Constitutional Law

Supreme Texas Win for FLDS Moms: State Shouldn't Have Taken 400-Plus Kids

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Updated: Texas illegally removed more than 400 children from a ranch run by a religious sect that advocates polygamy and sent them to foster homes last month, a majority of the Texas Supreme Court decided today.

The ruling is a stunning victory for about 40 mothers and their roughly 126 children, who were represented by Texas RioGrande Legal Aid attorneys, reports the Houston Chronicle. Although the court’s decision directly applies to only these families, “it is expected to apply to all of the children because of a San Angelo judge’s global order last month that gave the state broad custody of minors taken from the Yearning for Zion Ranch near Eldorado,” the newspaper writes.

“On the record before us, removal of the children was not warranted,” the supreme court writes in a brief per curiam majority opinion. It points out, however, that “while the district court must vacate the current temporary custody orders as directed by the court of appeals, it need not do so without granting other appropriate relief to protect the children, as the mothers involved in this proceeding concede in response to the Department’s motion for emergency relief. The court of appeals’ decision does not conclude the … proceedings.”

Three justices filed a separate opinion, which concurs in part and dissents in part. The gist of their objection to the majority opinion appears to be that it did not differentiate between teenage girls deemed old enough to marry, either legally or spiritually, by the Fundamentalist Church of Jesus Christ of Latter Day Saints, and boys and prepubescent girls.

“As to this endangered population, I do not agree with the Court that the trial court abused its discretion in allowing the Department to retain temporary conservatorship until such time as a permanency plan designed to ensure each girl’s physical health and safety could be approved,” writes Justice Harriet O’Neill for the dissenting group. “On this record, however, I agree that there was no evidence of imminent ‘danger to the physical health or safety’ of boys and pre-pubescent girls to justify their removal from the YFZ Ranch, and to this extent I join the Court’s opinion.”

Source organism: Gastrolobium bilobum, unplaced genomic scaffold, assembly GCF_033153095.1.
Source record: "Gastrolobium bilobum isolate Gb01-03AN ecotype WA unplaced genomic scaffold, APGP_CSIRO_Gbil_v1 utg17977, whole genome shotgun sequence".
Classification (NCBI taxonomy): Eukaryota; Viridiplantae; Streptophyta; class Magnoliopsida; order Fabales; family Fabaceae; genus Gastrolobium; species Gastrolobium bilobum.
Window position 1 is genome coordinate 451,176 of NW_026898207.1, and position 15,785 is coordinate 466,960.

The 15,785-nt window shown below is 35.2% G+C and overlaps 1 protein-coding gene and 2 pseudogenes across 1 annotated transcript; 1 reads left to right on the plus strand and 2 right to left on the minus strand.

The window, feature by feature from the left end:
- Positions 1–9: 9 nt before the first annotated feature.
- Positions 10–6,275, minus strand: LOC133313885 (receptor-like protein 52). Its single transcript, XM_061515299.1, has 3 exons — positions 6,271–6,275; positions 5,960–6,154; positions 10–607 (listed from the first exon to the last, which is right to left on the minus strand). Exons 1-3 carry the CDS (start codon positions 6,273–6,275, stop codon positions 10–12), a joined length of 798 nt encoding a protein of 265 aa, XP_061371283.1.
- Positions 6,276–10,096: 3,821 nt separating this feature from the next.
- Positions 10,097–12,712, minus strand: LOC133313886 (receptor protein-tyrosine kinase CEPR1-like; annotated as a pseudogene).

As discussed in earlier posts, Texas child welfare workers removed some 468 children and sent them to foster homes throughout the state, saying that they were all at risk in the communal ranch home operated by the FLDS. Specifically, state officials contended that the sect promoted polygamy and marriages of underage teens to much older men.

A state appeals court ruled on May 22 that the children were not at sufficient risk to justify their emergency removal, and the supreme court upheld that decision today.

“The state in recent weeks has been forced to recognize that half of the 30 females it had put in foster care as underage abuse victims because they were mothers or pregnant were in fact adults,” the Chronicle notes.

Additional and related coverage:

New York Times: “Court Rules Sect Children Should Go Home”

CNN: “Texas high court: Removal of sect kids ‘not warranted’ “

Salt Lake Tribune: “FLDS update: Texas Supreme Court lets ruling stand to return sect children to parents” “Texas to Appeal Decision Calling for Return of 468 FLDS Kids to Parents” “State Wrongly Removed 400 FLDS Kids, Texas Appeals Court Says”

Updated at 8 p.m., central time, to include link to New York Times coverage.

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